To determine predictors of success in reading
with low vision aids, in terms of reading
acuity, optimum acuity reserve, and maximum reading
speed, for observers with vision loss from various causes.
One hundred people with vision loss affecting their daily lives participated. Clinical visual function
measurements of distance acuity, contrast sensitivity, binocular threshold visual fields, and near reading
performance with a MNRead chart at 40 cm were obtained. Reading
performance aided by habitual low vision aids was also assessed with a MNRead chart.
acuity was best predicted by clinical reading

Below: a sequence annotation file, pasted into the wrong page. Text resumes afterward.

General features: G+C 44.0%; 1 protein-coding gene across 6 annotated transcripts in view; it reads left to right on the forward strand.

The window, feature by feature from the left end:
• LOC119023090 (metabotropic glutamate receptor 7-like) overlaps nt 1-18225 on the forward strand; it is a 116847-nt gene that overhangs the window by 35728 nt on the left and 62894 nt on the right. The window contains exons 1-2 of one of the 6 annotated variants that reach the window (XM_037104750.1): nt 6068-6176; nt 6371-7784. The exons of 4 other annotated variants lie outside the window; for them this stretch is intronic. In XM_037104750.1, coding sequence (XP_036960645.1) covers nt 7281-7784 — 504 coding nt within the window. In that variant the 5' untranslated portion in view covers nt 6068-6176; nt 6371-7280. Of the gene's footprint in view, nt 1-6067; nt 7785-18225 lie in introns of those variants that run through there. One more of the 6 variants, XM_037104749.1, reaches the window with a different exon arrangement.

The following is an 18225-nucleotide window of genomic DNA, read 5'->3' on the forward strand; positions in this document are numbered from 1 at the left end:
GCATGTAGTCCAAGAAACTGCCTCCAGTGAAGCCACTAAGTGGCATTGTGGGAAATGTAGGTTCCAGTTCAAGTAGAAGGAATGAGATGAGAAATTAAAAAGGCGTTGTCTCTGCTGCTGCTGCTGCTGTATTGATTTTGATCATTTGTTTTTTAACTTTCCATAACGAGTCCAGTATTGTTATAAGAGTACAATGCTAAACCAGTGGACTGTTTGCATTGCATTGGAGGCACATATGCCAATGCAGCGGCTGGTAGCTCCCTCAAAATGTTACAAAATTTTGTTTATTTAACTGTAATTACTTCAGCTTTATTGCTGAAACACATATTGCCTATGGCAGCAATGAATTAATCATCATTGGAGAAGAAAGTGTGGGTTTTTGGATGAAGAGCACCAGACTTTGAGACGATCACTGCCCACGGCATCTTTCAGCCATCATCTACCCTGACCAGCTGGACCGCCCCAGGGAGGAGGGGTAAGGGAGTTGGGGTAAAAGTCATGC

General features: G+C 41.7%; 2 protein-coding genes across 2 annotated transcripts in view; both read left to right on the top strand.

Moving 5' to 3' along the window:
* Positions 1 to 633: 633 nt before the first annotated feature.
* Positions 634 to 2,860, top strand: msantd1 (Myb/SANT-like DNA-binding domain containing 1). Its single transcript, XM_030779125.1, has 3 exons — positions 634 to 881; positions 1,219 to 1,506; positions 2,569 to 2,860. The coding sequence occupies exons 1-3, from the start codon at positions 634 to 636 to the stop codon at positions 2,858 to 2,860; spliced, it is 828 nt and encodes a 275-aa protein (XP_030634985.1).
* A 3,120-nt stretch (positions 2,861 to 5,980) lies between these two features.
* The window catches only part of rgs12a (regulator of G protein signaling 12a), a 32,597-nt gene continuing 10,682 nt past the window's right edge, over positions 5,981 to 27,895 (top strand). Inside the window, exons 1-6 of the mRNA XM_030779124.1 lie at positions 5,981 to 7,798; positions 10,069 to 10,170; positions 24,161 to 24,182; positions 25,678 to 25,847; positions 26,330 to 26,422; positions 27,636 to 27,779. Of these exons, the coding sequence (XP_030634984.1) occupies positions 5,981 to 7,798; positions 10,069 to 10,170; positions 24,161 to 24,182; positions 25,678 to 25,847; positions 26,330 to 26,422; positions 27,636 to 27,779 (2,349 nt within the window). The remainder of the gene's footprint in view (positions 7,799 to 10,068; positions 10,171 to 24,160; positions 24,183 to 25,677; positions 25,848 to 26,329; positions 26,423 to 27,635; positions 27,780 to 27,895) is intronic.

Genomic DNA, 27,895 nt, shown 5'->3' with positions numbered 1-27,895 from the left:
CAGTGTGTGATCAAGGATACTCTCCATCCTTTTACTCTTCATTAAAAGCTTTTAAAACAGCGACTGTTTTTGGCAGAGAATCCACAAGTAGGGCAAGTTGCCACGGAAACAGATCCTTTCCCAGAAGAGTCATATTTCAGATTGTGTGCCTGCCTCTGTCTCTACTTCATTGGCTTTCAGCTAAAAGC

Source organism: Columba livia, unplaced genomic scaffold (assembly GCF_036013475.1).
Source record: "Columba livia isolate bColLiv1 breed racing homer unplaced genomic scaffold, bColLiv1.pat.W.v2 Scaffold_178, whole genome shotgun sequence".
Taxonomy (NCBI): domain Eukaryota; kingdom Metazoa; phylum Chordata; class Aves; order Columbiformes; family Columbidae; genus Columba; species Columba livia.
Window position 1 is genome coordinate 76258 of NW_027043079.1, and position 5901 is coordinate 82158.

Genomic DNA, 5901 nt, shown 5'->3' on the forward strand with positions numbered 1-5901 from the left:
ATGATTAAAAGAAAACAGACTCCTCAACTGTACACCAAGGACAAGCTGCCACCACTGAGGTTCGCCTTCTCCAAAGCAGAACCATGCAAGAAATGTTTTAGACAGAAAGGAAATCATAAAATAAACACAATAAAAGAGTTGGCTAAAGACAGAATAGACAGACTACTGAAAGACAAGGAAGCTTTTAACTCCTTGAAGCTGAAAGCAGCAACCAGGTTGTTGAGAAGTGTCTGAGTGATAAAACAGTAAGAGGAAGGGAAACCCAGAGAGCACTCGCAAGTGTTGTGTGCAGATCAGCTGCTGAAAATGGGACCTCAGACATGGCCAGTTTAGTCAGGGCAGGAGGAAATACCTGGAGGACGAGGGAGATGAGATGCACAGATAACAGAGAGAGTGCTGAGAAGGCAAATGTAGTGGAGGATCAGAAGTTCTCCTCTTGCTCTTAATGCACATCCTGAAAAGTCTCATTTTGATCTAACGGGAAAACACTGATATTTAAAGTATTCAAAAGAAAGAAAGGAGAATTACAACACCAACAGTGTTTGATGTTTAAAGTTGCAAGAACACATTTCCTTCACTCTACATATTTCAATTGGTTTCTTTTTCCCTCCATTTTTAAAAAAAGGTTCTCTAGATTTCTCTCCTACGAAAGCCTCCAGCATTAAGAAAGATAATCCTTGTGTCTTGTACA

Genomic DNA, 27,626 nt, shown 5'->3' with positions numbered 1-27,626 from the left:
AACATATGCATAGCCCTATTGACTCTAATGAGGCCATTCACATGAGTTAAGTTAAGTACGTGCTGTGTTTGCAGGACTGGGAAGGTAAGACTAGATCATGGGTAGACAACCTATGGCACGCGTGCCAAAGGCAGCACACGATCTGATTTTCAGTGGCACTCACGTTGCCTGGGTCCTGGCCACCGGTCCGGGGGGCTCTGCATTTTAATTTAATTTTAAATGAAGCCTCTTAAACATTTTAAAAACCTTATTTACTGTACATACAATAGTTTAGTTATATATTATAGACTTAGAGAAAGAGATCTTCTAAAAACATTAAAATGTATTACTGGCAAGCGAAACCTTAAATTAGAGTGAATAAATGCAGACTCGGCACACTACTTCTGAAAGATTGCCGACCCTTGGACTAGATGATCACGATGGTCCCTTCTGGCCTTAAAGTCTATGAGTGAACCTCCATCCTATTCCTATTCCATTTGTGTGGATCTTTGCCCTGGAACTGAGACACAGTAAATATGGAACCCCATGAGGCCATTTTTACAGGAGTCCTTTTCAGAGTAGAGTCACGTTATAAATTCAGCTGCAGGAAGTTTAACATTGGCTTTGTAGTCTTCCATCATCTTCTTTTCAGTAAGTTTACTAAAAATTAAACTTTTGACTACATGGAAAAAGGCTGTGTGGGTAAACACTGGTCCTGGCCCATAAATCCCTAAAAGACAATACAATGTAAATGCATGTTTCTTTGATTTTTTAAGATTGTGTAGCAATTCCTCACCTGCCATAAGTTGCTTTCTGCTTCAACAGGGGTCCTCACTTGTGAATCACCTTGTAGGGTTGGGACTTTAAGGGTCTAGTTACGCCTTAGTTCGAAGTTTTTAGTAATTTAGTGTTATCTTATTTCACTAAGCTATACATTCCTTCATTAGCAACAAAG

acuity and contrast sensitivity. For most observers, a 2:1 acuity reserve was sufficient to achieve near-maximum reading
speed, but one-third of observers with aided reading
acuity better than 1.2M required a higher acuity reserve. Aided maximum reading
speed was best predicted by clinically assessed reading
speed and by clinical reading
People with vision impairment are likely to achieve 1M with a low vision aid if their clinically assessed reading
acuity is better than 0.85 logMAR. If acuity is worse than this, but contrast sensitivity is better than 1.05 logCS, 1M is also likely to be achieved. A 2:1 acuity reserve is adequate for 75% of observers, but those with good aided reading
acuity may require further magnification to achieve best reading
speeds. Fluent reading
(>80 words per minute) is likely to be achieved if an observer reads fluently with large print at a fixed working distance and if clinically assessed reading
acuity is better than 1.0 logMAR.